Summarising the topic, the latest façade technologies include dynamic shading, chromogenic façade, solar active façade and active ventilated façade, notes Maanvizhi. Dynamic shading façade aims at daylight control, thermal insulation, reducing the heating and cooling loads. Chromogenic façades can change their spectral properties, making them more transparent or less transparent which results in a significant reduction of consumption of HVAC and artificial lighting. This technology improves the indoor level of visual comfort, reducing glare and excessive lighting. The Solar Photovoltaic façade is one of the solar active façades which reduces the heating and cooling loads and as well generates electricity. The active ventilated façade aims to control the airflow inside the cavity which improves the energy efficiency of the building.
BE READY FOR THE FUTURE: ACHIEVING NET-POSITIVE ENERGY BUILDING THROUGH BETTER FAÇADE DESIGN
The net-zero energy building and net-positive energy building are similar as both are defined as the building that produces sufficient renewable energy to meet the requirement of energy consumption. To achieve a netpositive energy building the following steps are followed up. The first step is to follow the design standards, the next step is to simulate the energy consumption by using energy modelling techniques and tools to optimise building orientation, glazing area, heat reduction, lighting system, landscaping, etc., and lastly using energy-efficient equipment and energy-efficient utilities, explains Ar. Chaudhary. The approach or strategies to design net-positive energy building are site and building selection and design and technology. Use natural ventilation and light is key to achieve netpositive energy.
To be truly net-positive, adds Ar. Pashine, buildings should give back more than they take. That means buildings should do good when compared to taking away from the environment. Keeping profits aside, net-positive energy buildings are a must for a more environmentally conscious setting. While the importance of net-positive buildings cannot be overemphasised, it is nearly impossible to achieve in practice. To build a net-positive building, architects have to focus on minimising heat transmission and increasing ventilation.
The net-positive building will generate more energy than needed for the building operations. The design approach need to be similar to net-zero energy, however, needs to integrate a renewable energy generation system such that it generates more energy than what is needed for the building. Renewable energy can be generated through a solar photovoltaic façade and on-site renewable energy generation through wind and thermal.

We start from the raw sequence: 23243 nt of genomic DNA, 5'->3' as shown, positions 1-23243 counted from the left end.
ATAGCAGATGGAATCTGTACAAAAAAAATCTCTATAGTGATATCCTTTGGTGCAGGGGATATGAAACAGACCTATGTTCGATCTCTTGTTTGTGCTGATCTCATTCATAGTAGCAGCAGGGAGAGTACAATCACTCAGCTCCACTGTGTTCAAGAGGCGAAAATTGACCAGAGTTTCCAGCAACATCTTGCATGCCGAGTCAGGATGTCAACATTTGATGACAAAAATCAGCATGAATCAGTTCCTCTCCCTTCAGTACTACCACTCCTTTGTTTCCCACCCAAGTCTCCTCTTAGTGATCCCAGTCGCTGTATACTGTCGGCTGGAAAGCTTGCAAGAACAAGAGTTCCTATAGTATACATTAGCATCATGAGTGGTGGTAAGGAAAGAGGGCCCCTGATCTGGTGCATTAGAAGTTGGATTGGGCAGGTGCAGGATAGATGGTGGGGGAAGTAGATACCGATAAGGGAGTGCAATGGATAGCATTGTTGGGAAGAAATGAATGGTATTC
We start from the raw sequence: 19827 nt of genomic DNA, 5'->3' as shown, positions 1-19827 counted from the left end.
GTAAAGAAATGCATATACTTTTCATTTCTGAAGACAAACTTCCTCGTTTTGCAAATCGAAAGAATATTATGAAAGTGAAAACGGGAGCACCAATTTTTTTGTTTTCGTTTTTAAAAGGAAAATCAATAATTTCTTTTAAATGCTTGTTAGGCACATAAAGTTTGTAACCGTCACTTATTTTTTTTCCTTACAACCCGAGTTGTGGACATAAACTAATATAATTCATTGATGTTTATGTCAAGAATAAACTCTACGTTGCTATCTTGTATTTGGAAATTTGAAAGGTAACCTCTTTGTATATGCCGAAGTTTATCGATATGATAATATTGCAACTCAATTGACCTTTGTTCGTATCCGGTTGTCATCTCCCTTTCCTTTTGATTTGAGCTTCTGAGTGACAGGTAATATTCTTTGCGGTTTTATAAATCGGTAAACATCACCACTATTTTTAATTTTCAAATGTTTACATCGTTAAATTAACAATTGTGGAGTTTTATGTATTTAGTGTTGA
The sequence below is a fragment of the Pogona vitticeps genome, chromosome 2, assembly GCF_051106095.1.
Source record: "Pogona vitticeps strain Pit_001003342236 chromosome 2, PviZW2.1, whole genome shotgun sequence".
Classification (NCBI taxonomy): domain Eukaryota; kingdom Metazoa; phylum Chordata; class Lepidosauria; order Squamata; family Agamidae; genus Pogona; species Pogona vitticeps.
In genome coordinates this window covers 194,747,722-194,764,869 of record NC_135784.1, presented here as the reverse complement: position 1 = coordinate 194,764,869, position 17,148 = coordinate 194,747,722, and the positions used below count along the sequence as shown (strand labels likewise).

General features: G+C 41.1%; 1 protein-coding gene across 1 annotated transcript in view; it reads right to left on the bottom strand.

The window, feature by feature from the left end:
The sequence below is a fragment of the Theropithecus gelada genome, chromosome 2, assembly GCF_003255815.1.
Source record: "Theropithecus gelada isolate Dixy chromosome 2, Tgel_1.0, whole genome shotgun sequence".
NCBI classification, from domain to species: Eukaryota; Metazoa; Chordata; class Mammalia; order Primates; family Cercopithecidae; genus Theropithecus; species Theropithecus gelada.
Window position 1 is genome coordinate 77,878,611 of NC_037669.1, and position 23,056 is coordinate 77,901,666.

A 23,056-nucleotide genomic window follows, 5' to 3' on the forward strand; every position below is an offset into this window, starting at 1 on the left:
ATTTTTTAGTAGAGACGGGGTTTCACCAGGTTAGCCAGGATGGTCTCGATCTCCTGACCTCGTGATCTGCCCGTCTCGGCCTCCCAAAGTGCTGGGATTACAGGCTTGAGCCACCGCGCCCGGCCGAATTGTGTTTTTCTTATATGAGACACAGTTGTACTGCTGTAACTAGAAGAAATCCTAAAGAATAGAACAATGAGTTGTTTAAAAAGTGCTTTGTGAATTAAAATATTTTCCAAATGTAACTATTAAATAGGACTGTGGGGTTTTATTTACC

For each type of buildings – be residential, commercial, industrial or transportation – we should aim towards getting and maximising net-positive energy by way of façades acting as a barrier/ nonbarrier for the intermingling of outside to inside and vice versa, notes Ar. Jain. The building orientation, north factor, approach direction, climatic and geological location, local materials availability and uses of building need to be studied well to design and create a sustainable and net-positive energy building through better façade design, he adds.
Net-positive Energy Buildings follow a similar design approach as Net-Zero Energy Buildings called the Integrative Design Process. To be able to achieve an efficient façade design, energy modelling should be adopted by the project team right from when the project is no more than a napkin sketch, elaborates Ar. Dhanuka. According to her, energy modelling is the process of building computer models of energy systems in a building (building envelope, HVAC, lighting, operational schedules, etc.) to analyse them. These help designers understand the intricacies and challenges that a site has to offer and then design to its advantage. The different inputs by the design team can be analysed in real-time to understand which factors are most crucial for the building to produce net energy gain. In addition, it may be required to have conversations with the government and utility providers since net-positive buildings typically need to be connected to the grid to supply their excess energy back in the grid. When all the different disciplines work together from the start on reducing energy demand through innovation and collaboration, there cannot be a standardised path to achieve phenomenal net-positive energy buildings, explains Ar. Dhanuka.
Net-positive energy building is the upcoming concept that will be mandatory in developed countries within a few years, Sharma is optimistic. The total energy produced by these buildings exceeds the energy consumed by them on annual basis. The design of the façades will require high-end energy modelling software so that architects and designers can build in the materials to determine the energy efficiency of these buildings. It will involve – use of solar energy as a renewable energy source, use of the sun for solar tempering, the use of energy-saving lighting/heating system/electrical appliances, proper ventilation. The need of the hour will be to replace conventional glazing systems with interactive and intelligent façade systems. These buildings will require smart building operating systems to monitor and control the energy consumption v/s generation.
Without the innovation of façade materials, performance improvements, reduction in development costs, ease and speed of application along with more creative uses of built façades and space, the ambitions of sustainability are devalued. Façades account for a large percentage of the external building composition, so it’s only logical that this space is effectively utilised to support sustainable building design, energy savings, economic independence, reduced pollution and carbon footprint.